Wednesday, July 13, 2011

How to make your experience count?

One often assumes that experience will automatically create an expertise that will become difficult to replace. However you would have also met professionals whose 10 years of experience is 1 year multiplied by 10 years ! What differentiates the two professionals?

Dr Anders Ericsson's exhaustive work on expert performers helps us understand what can be done. He has discovered that innate talent does not cause excellent performance; instead it is achieved only through conscious practice, what he calls as 'deliberate practice'. Deliberate practice is a kind of training in which the person concentrates on one item at a time, constantly listens to the feedback, and then corrects himself. This is done continuously. His 900 page book cites cases of excellent performers from varied professions: surgery, music, firefighting to computer programming. If you have limited time, you could read his short article.

Here are four actions you can take to make your experience count ( all four actions are not independent, but co-related):

1. Break your objective of gaining 'expertise' into different behaviours: If you are a project manager, for instance, bifurcate your expertise into small and manageable outcomes such as Manage customers and Manage internal team. Bifurcate these outcomes into visible behaviours, such as 'Confront customers when customer fails to meet his side of expectations' or 'Understand customer's business' etc. If you are a design engineer, you may bifurcate into 'Capture customer requirements correctly' and ' Understand the limitations of technology-in-use'

2. Find time to engage in deliberate practice of this behaviour: Dr Ericcson has found that uni-dimensional performers like violinists spend at least 10 hours every week. For a multi-dimensional performer like a corporate professional, who is working on many different 'skill sets', this time limit may not be relevant. What is however important to remember is that developing expertise requires practice every day with 'concentration'.

Dr Anderson discovered that violinists took a nap after lunch. "The argument they made," says Ericsson, "was that the real constraint on how much you could practise was not the number of hours in the day, but the number of hours in the day you could sustain full concentration. If you couldn't sustain your concentration, you were wasting your time."

For a corporate professional who is working on numerous items simultaneously ( multi-tasking is supposed to be an in-thing today!), this is important to remember because he will have to find time to concentrate only only on 'one item'.

3. Set up careful experiments to practice Unless corporate professional, like a golf player, learns to set up 'experiments' to practice different shots from the same location, he cannot learn.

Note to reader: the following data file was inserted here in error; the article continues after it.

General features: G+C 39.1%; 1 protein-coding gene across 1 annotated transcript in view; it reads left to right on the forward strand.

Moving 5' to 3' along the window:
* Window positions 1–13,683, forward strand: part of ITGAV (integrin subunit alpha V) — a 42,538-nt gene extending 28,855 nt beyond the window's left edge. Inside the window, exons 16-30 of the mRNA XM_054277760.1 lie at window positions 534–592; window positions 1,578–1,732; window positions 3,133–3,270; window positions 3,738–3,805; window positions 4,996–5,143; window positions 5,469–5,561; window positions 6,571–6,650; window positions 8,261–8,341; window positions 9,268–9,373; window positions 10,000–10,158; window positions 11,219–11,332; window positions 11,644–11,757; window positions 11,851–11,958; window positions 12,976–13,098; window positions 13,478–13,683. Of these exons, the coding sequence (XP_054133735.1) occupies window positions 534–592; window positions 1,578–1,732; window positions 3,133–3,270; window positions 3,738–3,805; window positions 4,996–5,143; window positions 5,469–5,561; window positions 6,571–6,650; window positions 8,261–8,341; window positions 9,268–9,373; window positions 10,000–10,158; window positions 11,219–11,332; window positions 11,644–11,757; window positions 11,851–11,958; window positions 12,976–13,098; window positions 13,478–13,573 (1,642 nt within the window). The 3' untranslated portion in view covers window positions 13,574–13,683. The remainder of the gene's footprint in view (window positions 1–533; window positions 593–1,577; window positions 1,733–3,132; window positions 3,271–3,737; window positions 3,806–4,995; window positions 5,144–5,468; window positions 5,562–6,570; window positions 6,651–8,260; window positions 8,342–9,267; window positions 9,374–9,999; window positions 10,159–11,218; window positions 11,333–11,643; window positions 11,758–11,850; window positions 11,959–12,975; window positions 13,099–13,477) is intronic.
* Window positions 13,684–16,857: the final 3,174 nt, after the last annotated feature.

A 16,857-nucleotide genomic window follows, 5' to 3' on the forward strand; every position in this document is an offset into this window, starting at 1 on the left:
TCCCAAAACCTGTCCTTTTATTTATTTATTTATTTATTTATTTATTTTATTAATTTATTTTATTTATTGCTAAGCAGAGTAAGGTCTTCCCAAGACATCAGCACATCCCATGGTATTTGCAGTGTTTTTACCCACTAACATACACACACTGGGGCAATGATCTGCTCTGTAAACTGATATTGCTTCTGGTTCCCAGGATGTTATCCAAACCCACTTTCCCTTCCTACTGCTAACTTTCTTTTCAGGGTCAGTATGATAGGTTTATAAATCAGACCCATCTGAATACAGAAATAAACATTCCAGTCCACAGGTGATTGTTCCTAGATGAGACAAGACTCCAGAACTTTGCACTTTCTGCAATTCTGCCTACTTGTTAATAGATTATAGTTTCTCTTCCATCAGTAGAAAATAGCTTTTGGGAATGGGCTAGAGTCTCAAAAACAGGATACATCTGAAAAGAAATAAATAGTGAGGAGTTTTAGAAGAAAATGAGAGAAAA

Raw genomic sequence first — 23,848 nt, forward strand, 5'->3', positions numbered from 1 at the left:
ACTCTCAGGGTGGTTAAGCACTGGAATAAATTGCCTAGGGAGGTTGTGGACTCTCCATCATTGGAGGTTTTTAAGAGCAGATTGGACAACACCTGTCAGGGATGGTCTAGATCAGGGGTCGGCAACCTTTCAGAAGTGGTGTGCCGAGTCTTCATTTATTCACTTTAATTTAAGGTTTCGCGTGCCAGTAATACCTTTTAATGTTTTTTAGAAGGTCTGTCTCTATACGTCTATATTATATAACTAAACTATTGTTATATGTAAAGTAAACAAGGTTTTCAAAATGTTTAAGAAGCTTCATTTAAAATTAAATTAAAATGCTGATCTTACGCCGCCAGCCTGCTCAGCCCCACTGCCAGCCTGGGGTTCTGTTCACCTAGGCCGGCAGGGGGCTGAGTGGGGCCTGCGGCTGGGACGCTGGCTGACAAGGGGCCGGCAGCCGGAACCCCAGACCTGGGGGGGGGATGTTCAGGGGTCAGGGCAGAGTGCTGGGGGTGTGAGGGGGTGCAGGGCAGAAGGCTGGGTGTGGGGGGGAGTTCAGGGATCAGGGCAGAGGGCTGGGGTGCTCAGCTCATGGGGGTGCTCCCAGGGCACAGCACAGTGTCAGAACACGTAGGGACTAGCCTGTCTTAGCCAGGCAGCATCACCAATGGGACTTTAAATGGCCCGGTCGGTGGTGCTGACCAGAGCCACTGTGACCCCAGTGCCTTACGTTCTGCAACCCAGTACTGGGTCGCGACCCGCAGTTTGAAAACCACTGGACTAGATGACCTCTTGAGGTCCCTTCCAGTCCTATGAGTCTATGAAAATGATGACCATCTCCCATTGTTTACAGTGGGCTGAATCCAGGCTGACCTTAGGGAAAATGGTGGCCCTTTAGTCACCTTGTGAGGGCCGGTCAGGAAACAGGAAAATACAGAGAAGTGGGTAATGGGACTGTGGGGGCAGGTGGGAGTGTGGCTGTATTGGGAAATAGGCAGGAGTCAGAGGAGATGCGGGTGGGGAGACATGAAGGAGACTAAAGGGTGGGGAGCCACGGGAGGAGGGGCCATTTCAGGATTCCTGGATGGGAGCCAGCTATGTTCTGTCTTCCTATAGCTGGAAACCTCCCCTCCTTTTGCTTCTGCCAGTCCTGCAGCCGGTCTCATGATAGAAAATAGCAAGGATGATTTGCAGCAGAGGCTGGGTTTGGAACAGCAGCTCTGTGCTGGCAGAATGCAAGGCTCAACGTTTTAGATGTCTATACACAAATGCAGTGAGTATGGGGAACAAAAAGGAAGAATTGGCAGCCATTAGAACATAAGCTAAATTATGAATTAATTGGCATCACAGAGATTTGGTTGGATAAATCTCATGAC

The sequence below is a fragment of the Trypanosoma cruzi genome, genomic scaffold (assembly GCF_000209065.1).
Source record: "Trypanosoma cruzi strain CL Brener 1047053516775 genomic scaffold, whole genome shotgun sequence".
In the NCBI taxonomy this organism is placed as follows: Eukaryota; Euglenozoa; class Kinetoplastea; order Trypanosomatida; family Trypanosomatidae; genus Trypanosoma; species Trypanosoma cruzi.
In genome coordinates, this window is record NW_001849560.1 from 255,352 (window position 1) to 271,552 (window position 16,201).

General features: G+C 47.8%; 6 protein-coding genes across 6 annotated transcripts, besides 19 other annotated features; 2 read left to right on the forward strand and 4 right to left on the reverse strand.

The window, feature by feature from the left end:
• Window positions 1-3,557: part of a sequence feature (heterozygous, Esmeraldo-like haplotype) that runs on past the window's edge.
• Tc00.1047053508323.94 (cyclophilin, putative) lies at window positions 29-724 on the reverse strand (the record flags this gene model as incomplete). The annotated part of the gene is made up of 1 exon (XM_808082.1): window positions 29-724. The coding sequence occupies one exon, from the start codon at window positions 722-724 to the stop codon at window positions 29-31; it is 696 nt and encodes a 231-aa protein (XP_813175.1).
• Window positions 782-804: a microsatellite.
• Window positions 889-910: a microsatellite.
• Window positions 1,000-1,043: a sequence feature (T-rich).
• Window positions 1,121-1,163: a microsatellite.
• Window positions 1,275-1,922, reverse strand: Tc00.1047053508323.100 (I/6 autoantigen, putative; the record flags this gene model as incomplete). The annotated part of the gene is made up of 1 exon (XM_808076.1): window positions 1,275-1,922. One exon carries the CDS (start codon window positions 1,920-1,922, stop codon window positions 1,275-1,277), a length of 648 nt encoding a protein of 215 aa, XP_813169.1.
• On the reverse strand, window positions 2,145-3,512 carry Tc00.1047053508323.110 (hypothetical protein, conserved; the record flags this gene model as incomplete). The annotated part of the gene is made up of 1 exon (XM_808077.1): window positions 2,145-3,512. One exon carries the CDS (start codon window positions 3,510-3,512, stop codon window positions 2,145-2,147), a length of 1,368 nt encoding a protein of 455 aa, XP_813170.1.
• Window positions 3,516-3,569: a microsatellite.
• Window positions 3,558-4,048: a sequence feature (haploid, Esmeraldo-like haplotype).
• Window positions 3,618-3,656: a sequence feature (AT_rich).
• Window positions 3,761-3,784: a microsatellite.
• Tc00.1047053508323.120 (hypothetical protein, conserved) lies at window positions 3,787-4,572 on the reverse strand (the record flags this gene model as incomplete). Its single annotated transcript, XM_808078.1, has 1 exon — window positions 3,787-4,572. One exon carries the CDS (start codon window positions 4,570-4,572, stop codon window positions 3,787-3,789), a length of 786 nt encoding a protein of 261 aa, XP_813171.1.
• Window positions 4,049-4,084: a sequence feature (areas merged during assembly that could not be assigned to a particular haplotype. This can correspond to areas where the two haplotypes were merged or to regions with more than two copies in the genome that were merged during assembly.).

If a corporate professional is successful say in negotiating with customers, the corporate professional has to find 'why he is successful' to know 'the various actions he unconsciously does' to succeed in negotiations. He won't find this until he experiments with different 'variables'. If he does not experiment, he may 'fail' one day not knowing 'what went wrong'. If he experiments and knows why, he can replicate his success 'confidently' in different settings and situations. Like a expert performer, he can even do 'damage control' when the negotiation seems to be lost.

4. Get constant feedback on your actions ( behaviour) to correct and improve. Getting quick and accurate feedback is the most difficult task in a corporate setting, because there are too many variables 'on the table' in a complex corporate setting. For instance, how can one evaluate one's skill to negotiate with a successful customer who is satisfied with the past record? The performance goal exercises conducted once in a year in companies provide feedback that is 'too late' and 'too gross'.

A corporate professional therefore has to use lot of ingenuity in getting feedback on his intended actions. 360 degree appraisal is a good feedback tool on perfecting some type of behaviours. This is why ability to set up experiments is critical for assessing one's performance and getting accurate feedback on a specific behaviour or action. It is not surprising to observe that even solo performers like sportsman need coaches for setting careful experiments to get quick and accurate feedback.

Due to the difficulty of setting experiments and getting accurate and quick feedback in corporate setting, it is natural that one cannot use this method for mastering all type of behaviours. Instead, one has to choose the specific set of behaviours which are meaningful and critical for your career. It could be mastering the skill set of Program manager; and that too a program manager who can manage, say clients, of Healthcare. Even that mastery of small skill set is enough to provide you a platform from which you can explore many more options.

If you however ignore this, you will become like Sreenath. I met Sreenath a year back. With an experience of over 12 years ( and that too in good organisations), he came to me because he was not getting a job, not the job. Isn't that surprising?

No comments: